However, there may also be situations where a supplier may wish to retain its employees who would otherwise transfer under TUPE. This may occur where, for example, those employees may have particular skills or contacts that the supplier wants to retain.
…and for the transferee?
The company taking over the transferring service (being either a new supplier or the customer) will naturally look at matters from a different perspective from the outgoing supplier. On one hand, it may be happy to take on the employees who have been carrying out the service to make sure it has the necessary resources and skills to continue to provide those services. But on the other hand, it may already have sufficient resources to enable it to carry out the services, making any staff from the outgoing supplier surplus to requirements.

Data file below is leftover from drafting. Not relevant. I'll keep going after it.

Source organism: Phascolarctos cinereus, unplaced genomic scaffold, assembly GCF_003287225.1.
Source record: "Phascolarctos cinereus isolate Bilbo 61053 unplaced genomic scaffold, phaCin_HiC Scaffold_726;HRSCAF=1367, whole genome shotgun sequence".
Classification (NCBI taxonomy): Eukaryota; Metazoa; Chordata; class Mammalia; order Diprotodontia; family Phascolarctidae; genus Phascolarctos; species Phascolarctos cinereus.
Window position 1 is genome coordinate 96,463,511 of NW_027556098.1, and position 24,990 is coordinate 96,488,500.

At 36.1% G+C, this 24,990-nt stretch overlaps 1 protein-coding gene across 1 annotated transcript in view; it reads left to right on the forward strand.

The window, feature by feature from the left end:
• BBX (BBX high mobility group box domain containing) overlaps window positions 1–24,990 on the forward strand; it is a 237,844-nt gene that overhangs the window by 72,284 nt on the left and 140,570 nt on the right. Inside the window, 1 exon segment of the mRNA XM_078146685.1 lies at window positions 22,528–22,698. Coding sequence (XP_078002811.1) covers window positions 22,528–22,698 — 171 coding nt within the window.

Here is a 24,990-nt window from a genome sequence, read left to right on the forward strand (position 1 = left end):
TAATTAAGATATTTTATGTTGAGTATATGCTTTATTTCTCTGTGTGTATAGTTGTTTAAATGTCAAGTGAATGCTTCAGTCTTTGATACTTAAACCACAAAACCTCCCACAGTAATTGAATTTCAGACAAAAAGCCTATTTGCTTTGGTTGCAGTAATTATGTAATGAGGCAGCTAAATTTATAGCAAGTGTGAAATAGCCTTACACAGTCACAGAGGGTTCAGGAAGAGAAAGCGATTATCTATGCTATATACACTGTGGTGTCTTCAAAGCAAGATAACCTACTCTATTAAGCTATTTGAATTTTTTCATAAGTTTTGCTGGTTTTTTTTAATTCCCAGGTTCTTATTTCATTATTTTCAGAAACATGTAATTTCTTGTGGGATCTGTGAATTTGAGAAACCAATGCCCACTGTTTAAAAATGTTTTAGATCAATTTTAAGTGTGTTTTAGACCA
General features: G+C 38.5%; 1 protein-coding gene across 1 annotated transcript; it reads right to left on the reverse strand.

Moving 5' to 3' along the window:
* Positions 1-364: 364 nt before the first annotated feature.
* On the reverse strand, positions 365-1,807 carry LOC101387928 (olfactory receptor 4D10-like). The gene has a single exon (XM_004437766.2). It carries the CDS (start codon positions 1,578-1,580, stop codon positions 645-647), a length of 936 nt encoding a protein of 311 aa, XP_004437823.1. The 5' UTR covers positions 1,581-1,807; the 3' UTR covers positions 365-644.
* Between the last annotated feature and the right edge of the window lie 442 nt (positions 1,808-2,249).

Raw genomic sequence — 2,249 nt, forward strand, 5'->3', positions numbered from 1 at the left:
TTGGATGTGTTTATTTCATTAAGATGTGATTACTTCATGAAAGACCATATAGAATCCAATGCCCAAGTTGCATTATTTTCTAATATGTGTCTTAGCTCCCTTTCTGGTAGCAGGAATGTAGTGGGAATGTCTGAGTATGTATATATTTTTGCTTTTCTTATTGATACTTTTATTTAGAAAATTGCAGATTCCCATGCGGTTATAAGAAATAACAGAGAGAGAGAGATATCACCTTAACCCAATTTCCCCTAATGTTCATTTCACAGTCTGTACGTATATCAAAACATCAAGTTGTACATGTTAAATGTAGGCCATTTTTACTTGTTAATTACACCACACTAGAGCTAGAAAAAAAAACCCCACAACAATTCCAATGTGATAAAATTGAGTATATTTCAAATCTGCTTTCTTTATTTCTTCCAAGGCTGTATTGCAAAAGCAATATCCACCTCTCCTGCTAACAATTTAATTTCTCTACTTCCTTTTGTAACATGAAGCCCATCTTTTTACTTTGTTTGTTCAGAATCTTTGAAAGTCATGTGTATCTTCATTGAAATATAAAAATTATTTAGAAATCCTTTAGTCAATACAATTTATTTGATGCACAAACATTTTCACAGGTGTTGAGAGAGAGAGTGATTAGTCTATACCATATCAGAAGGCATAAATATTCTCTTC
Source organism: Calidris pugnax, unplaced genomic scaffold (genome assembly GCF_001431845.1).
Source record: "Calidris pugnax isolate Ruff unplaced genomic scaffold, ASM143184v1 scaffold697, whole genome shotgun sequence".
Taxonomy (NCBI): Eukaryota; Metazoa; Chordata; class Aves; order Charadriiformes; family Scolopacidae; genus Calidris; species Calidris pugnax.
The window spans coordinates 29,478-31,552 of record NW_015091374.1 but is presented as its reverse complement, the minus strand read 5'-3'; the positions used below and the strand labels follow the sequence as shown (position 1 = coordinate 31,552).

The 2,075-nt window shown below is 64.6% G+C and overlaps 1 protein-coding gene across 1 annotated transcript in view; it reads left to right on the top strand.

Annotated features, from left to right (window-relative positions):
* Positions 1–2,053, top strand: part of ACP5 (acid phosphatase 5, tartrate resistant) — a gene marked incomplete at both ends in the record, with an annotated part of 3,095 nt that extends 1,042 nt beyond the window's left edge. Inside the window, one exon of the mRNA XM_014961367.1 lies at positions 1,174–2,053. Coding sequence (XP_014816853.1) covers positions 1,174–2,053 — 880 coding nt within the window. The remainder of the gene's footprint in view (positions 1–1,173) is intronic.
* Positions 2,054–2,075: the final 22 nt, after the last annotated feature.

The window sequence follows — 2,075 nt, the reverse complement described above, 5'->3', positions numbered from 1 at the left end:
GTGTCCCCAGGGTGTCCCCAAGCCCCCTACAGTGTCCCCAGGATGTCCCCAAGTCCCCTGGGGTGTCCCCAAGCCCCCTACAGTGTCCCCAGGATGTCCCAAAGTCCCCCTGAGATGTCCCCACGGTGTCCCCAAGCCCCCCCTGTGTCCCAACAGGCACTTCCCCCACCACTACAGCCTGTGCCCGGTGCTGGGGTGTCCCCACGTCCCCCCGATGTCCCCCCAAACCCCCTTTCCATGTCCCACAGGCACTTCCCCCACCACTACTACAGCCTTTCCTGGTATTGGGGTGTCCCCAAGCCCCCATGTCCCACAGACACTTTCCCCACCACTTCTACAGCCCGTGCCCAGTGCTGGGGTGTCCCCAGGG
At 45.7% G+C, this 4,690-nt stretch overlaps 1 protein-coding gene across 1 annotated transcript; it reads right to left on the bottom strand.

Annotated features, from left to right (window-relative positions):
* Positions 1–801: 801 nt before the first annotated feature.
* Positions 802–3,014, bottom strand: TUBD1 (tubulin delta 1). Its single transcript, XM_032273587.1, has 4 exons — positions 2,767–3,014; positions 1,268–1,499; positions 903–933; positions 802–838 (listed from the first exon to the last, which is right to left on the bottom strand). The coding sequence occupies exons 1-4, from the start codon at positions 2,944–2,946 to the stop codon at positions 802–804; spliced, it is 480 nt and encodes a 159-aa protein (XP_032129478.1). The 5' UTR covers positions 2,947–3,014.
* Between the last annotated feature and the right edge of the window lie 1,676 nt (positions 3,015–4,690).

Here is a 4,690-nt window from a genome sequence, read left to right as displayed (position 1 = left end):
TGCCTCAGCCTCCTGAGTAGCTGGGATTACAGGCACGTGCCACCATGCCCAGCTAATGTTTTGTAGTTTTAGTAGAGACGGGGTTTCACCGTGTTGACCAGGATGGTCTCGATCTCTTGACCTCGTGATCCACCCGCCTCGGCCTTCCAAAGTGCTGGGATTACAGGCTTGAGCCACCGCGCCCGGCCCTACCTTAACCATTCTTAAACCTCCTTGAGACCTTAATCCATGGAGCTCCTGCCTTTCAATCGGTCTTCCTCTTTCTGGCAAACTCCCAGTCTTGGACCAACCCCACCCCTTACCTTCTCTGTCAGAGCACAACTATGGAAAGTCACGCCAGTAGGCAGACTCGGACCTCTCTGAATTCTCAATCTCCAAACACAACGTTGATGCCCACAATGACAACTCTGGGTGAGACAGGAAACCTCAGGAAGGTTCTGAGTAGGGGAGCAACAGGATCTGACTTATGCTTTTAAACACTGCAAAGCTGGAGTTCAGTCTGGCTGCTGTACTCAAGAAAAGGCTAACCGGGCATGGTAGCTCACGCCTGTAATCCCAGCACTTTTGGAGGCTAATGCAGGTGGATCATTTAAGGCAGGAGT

Dealing with TUPE in a contract
Given the practical implications associated with TUPE transfers, it is useful for parties to consider at the outset whether they intend a TUPE transfer to occur upon termination of the contract. This will enable the supplier to structure its workforce in a way which will give rise to (or avoid) a transfer and it will enable the parties to agree suitable indemnities to divide the employment liabilities in an equitable manner; usually by making the transferor responsible for the employment liabilities which arise pre-transfer and making the transferee responsible for those which arise post-transfer.
Next article in the series
The next article in the Back to Basics series will look at the ‘intangible’ aspects of a contract, namely intellectual property rights, data protection and confidentiality.
Reviewed in 2015